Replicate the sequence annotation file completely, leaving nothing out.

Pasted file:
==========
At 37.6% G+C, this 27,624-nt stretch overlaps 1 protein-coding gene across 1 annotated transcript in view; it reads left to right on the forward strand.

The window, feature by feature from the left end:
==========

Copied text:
At 37.6% G+C, this 27,624-nt stretch overlaps 1 protein-coding gene across 1 annotated transcript in view; it reads left to right on the forward strand.

The window, feature by feature from the left end: